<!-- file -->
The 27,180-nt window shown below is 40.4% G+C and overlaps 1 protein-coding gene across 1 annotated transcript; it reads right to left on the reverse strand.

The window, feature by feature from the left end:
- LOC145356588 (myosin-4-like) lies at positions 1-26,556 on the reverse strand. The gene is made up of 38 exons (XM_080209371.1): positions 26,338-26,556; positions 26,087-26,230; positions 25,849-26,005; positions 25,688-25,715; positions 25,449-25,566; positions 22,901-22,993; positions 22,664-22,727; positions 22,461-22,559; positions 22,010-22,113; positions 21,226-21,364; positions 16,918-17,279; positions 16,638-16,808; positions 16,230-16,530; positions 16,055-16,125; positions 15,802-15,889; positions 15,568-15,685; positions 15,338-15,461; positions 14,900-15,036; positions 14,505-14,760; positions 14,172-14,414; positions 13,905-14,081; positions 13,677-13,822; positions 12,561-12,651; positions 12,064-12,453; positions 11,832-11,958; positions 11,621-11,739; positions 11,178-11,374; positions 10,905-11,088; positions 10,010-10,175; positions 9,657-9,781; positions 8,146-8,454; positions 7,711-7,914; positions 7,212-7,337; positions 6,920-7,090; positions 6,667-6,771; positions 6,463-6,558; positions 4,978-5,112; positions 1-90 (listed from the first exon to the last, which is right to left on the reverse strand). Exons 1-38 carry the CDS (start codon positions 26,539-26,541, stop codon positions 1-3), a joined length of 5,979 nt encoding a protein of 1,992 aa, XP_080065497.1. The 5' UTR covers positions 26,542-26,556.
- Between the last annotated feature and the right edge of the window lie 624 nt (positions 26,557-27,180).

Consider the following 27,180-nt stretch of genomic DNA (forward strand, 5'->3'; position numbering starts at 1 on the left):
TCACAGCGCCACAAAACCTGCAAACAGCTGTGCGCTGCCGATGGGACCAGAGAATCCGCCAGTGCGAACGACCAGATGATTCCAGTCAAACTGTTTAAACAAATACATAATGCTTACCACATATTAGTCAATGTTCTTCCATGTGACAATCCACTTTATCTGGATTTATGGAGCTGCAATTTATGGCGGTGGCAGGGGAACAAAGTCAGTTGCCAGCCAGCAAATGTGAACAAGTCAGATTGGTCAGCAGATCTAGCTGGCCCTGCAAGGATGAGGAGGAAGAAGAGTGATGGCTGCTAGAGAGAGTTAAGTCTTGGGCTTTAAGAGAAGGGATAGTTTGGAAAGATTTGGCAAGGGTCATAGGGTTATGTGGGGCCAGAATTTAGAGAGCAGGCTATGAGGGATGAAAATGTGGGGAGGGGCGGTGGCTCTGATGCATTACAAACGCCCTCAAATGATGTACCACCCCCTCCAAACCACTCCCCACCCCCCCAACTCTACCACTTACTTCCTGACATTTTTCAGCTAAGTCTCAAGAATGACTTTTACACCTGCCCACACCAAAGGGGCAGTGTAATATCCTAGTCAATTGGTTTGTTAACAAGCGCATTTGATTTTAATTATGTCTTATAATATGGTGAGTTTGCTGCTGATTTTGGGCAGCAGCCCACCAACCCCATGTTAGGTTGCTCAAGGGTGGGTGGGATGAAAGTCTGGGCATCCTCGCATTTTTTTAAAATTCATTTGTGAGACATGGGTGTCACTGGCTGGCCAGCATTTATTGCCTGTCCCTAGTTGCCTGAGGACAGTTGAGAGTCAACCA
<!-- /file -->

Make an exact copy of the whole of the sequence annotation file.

The 27,180-nt window shown below is 40.4% G+C and overlaps 1 protein-coding gene across 1 annotated transcript; it reads right to left on the reverse strand.

The window, feature by feature from the left end:
- LOC145356588 (myosin-4-like) lies at positions 1-26,556 on the reverse strand. The gene is made up of 38 exons (XM_080209371.1): positions 26,338-26,556; positions 26,087-26,230; positions 25,849-26,005; positions 25,688-25,715; positions 25,449-25,566; positions 22,901-22,993; positions 22,664-22,727; positions 22,461-22,559; positions 22,010-22,113; positions 21,226-21,364; positions 16,918-17,279; positions 16,638-16,808; positions 16,230-16,530; positions 16,055-16,125; positions 15,802-15,889; positions 15,568-15,685; positions 15,338-15,461; positions 14,900-15,036; positions 14,505-14,760; positions 14,172-14,414; positions 13,905-14,081; positions 13,677-13,822; positions 12,561-12,651; positions 12,064-12,453; positions 11,832-11,958; positions 11,621-11,739; positions 11,178-11,374; positions 10,905-11,088; positions 10,010-10,175; positions 9,657-9,781; positions 8,146-8,454; positions 7,711-7,914; positions 7,212-7,337; positions 6,920-7,090; positions 6,667-6,771; positions 6,463-6,558; positions 4,978-5,112; positions 1-90 (listed from the first exon to the last, which is right to left on the reverse strand). Exons 1-38 carry the CDS (start codon positions 26,539-26,541, stop codon positions 1-3), a joined length of 5,979 nt encoding a protein of 1,992 aa, XP_080065497.1. The 5' UTR covers positions 26,542-26,556.
- Between the last annotated feature and the right edge of the window lie 624 nt (positions 26,557-27,180).

Consider the following 27,180-nt stretch of genomic DNA (forward strand, 5'->3'; position numbering starts at 1 on the left):
TCACAGCGCCACAAAACCTGCAAACAGCTGTGCGCTGCCGATGGGACCAGAGAATCCGCCAGTGCGAACGACCAGATGATTCCAGTCAAACTGTTTAAACAAATACATAATGCTTACCACATATTAGTCAATGTTCTTCCATGTGACAATCCACTTTATCTGGATTTATGGAGCTGCAATTTATGGCGGTGGCAGGGGAACAAAGTCAGTTGCCAGCCAGCAAATGTGAACAAGTCAGATTGGTCAGCAGATCTAGCTGGCCCTGCAAGGATGAGGAGGAAGAAGAGTGATGGCTGCTAGAGAGAGTTAAGTCTTGGGCTTTAAGAGAAGGGATAGTTTGGAAAGATTTGGCAAGGGTCATAGGGTTATGTGGGGCCAGAATTTAGAGAGCAGGCTATGAGGGATGAAAATGTGGGGAGGGGCGGTGGCTCTGATGCATTACAAACGCCCTCAAATGATGTACCACCCCCTCCAAACCACTCCCCACCCCCCCAACTCTACCACTTACTTCCTGACATTTTTCAGCTAAGTCTCAAGAATGACTTTTACACCTGCCCACACCAAAGGGGCAGTGTAATATCCTAGTCAATTGGTTTGTTAACAAGCGCATTTGATTTTAATTATGTCTTATAATATGGTGAGTTTGCTGCTGATTTTGGGCAGCAGCCCACCAACCCCATGTTAGGTTGCTCAAGGGTGGGTGGGATGAAAGTCTGGGCATCCTCGCATTTTTTTAAAATTCATTTGTGAGACATGGGTGTCACTGGCTGGCCAGCATTTATTGCCTGTCCCTAGTTGCCTGAGGACAGTTGAGAGTCAACCA